For the performance optimization, all bitmap parts of the cells are baked in the one bigger texture (spritesheet). Communication with the GPU is faster, because we don't need to send multiple textures in every frame, only that one.

Porting to Desktop Windows

Actualized 30th of November 2012: This game was ported from the Windows 8 metro (WinRT) version, which was written in multiplatform framework MonoGame. For the desktop version, I used the original XNA 4.0. The UI remained almost the same, the only changes were in the saving files (there is no Remote Storage on the desktop), I needed to tune a little some DPI handling and to add a multitouch support (it works even on the Windows 7 now!). I also added a new Exit button (you can't do a shut down gesture in the desktop app, beside in the Windows 8 metro) and I've changed the message dialogs (run new / continue game).

For the data saving, I have used an IsolatedStorageSettings desktop implementation. It worked like a charm.

Multitouch support was a bit harder - there is no support in the XNA 4.0 for the multitouch, it worked in the RTM, but it wasn't included in the final version. So I needed to go deeper. :) And I needed to use a Windows 7 Multitouch .NET interop sample library. It worked almost OK, but the touch experience on the ultrabook wasn't good. The XNA's game loop runs approximately 60 times per second. But the event driven Interop API could be faster, so in the one game frame, it was sometimes called a Pressed event, as well as a Moved event (and the game loop seen only the second one). So I needed to do some caching. And I also needed to multiply all the touch positions by selected system DPI!

public List<TouchLocation> InteropTouches = new List<TouchLocation>();
private readonly Windows7.Multitouch.TouchHandler touchHandler;

public WindowsTouchHelper(GameWindow window)
{
    try
    {
        // Initializes handlers
        InteropTouches.Clear();
        touchHandler = Factory.CreateHandler<Windows7.Multitouch.TouchHandler>(window.Handle);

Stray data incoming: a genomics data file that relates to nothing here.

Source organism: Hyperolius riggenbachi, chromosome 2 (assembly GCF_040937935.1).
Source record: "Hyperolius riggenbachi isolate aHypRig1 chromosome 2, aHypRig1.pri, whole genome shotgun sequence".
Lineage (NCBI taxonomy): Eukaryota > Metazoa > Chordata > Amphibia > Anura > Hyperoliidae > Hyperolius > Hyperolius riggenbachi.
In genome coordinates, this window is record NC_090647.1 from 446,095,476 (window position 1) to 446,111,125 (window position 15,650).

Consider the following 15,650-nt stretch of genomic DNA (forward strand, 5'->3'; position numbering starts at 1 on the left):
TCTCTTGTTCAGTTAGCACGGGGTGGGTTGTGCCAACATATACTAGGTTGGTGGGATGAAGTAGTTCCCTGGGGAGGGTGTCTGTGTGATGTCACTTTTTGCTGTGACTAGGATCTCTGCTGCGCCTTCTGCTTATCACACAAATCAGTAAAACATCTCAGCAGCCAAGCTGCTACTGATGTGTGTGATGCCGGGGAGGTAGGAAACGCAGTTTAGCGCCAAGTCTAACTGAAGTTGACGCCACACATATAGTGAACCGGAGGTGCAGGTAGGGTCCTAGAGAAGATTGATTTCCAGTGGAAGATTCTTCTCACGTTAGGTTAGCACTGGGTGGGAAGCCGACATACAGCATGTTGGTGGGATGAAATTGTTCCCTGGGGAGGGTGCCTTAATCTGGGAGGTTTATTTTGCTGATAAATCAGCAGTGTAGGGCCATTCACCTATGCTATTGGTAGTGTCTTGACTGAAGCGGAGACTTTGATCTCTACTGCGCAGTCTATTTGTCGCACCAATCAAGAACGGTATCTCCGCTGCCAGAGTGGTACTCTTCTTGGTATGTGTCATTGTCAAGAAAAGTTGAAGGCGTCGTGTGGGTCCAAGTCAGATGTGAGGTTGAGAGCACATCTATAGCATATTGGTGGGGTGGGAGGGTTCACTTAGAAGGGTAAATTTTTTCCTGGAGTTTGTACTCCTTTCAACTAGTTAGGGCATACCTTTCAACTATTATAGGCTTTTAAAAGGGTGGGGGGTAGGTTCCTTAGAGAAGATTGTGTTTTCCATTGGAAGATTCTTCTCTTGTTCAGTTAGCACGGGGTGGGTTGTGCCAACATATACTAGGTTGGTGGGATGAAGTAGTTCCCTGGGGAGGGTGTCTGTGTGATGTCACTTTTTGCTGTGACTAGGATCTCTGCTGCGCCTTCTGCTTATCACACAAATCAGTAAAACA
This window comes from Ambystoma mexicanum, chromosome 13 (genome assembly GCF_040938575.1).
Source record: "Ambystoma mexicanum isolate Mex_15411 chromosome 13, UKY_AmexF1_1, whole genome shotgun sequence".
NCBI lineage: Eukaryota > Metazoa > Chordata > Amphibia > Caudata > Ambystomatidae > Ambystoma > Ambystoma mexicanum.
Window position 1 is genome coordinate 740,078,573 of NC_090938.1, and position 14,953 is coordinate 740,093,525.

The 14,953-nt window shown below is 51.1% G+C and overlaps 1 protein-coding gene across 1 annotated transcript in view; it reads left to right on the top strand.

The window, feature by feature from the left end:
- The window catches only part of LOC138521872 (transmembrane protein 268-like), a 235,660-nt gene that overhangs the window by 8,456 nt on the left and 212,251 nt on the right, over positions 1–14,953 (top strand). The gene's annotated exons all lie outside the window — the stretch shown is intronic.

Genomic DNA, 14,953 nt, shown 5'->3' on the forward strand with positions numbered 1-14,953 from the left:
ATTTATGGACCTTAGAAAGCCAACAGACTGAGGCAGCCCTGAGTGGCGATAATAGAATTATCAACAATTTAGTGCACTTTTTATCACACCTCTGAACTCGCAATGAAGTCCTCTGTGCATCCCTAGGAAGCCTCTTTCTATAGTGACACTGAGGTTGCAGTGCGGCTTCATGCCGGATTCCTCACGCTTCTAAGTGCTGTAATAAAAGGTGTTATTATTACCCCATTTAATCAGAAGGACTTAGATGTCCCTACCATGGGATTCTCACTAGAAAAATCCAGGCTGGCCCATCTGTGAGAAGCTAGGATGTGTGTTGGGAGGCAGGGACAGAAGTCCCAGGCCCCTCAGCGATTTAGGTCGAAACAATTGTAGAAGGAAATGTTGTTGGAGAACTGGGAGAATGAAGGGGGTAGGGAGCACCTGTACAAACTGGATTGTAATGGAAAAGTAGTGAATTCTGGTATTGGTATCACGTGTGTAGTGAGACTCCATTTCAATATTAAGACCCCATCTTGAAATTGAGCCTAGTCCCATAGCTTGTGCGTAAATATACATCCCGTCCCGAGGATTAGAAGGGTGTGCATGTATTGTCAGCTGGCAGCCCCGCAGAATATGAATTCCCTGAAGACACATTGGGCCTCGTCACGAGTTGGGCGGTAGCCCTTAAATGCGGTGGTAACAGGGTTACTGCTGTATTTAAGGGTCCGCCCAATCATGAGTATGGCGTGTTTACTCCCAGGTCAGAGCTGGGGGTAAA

touchHandler.TouchDown += OnTouchDownHandler;
        touchHandler.TouchMove += OnTouchMoveHandler;
        touchHandler.TouchUp += OnTouchUpHandler;

        // Load actual screen DPI
        using (Graphics graphics = Graphics.FromHwnd(window.Handle))
        {
            dpiCoef.X = graphics.DpiX / 96f;
            dpiCoef.Y = graphics.DpiY / 96f;
        }
    }
    catch { }
}

The last problem was, how to prepare the installer for the Intel AppUp. :) It had to include an XNA, as well as the game. And it needed some "silent install" requirement, so the standard ClickOnce solution was not OK. But I have used this instructions list (only changed some values for the XNA 4.0) and it was finally without problems. The submission process was fast and smooth.

Summary

Actualized 30th of November 2012: This game is now available for download on the Intel AppUp! Let's give it a try. :)

We hope you like this game and want to support us in the next development. Fell free to send us any questions!

We are also working on PC versions of our other projects - for example, the game Glow Arkanoid from Windows Phone, or the app Handwrite Notes.

License

This article, along with any associated source code and files, is licensed under The Code Project Open License (CPOL)

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About the Author

Tomas Slavicek
Software Developer
Germany Germany
Independent C# developer, focusing on mobile platforms, interested in game development. Microsoft MVP in the XNA/DirectX category (2012) and Visual C# (2013). Author of a series of articles about XNA and Windows Phone 7 development. Organizes lectures and hands-on-labs for developers.

Creator of more than 8 games (HexaLines, Glow Arkanoid...), the app Handwrite Notes and the 3D game engine for Windows Phone. Focusing on performance solutions with fast rendering speeds. Now working with MonoGame Framework on several Windows 8, Android and iOS projects (apps and games).

My work on Intel AppUp: http://www.appup.com/app-details/hexalines-game
LinkedIn profile: http://www.linkedin.com/in/tomasslavicek
Interview on a Nokia dev blog: http://bit.ly/tomas-slavicek-bio

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Comments and Discussions

 
GeneralMy vote of 5 Pin
Martin Zikmund18-Oct-12 8:58
memberMartin Zikmund18-Oct-12 8:58 
QuestionLooks good. A Desktop version? Pin
Chris Maunder17-Oct-12 7:40
adminChris Maunder17-Oct-12 7:40 
You mention submitting this to the AppUp store (great idea!) For that you'll need to write this as a Windows Desktop app. Is that the goal?
cheers,
Chris Maunder

The Code Project | Co-founder
Microsoft C++ MVP

AnswerRe: Looks good. A Desktop version? Pin
Tomas Slavicek17-Oct-12 8:47
memberTomas Slavicek17-Oct-12 8:47